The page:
The first difficulty encountered by this unit was the procurement of badly needed arms. Upon the arrival of the Japanese, they confiscated the firearms of the civilians, and available firearms for the use of the guerrillas became scarce. This unit, however, was able to accumulate 20 revolvers and pistols, and 18 rifles, all with ammunition. This was considerably very inadequate but it was about one of the biggest assemblage of guerrilla equipment at the time. However, we managed to acquire more by buying secretly from other places, like Cavite. Of course, at any rate, we knew from the result of the work of our Intelligence Unit that we would be fully equipped when the time to retake the Philippines came.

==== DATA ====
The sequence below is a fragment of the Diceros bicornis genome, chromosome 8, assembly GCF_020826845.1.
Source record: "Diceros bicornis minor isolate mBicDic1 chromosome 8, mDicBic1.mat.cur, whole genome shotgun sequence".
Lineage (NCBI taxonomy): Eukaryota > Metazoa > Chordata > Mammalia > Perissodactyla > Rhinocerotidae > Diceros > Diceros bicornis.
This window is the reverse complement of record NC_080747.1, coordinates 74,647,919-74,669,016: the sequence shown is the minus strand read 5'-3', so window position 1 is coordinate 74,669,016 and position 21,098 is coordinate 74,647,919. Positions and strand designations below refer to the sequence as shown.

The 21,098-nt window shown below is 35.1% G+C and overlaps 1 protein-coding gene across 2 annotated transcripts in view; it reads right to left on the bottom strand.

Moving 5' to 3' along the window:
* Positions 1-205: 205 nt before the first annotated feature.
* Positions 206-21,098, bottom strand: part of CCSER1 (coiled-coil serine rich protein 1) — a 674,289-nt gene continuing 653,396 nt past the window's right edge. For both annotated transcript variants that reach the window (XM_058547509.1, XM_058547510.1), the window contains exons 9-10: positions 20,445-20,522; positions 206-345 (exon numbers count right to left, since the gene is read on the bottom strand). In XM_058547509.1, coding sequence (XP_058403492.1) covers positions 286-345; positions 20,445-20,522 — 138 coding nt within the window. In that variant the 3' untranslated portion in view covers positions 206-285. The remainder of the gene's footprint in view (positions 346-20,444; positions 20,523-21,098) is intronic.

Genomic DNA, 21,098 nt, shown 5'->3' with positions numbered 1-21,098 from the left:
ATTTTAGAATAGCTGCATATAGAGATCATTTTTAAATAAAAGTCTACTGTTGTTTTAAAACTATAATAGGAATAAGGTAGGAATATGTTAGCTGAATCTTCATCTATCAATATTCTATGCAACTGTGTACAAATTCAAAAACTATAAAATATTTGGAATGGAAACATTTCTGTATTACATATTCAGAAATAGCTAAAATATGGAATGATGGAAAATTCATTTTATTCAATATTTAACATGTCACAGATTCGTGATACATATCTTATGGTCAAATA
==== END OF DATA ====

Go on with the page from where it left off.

[p. 4]

With respect to the financing of the organization, salaries were held pending, as the organization had no funds. For sometime as there was nothing much to do during the early part of the organization, the members supported themselves. Later on, however, activities became numerous, especially for the Intelligence Unit and the General Headquarters Staff, and living expenses became heavier, especially due to the tremendous inflation of the currency. Voluntary contributions were given by the members who were financially sound, and by some civilian sympathizers. When firearms were located in the barrios, funds were raised by similar contributions of the financially able for the purchase of the same.

ACTIVITIES OF THE UNIT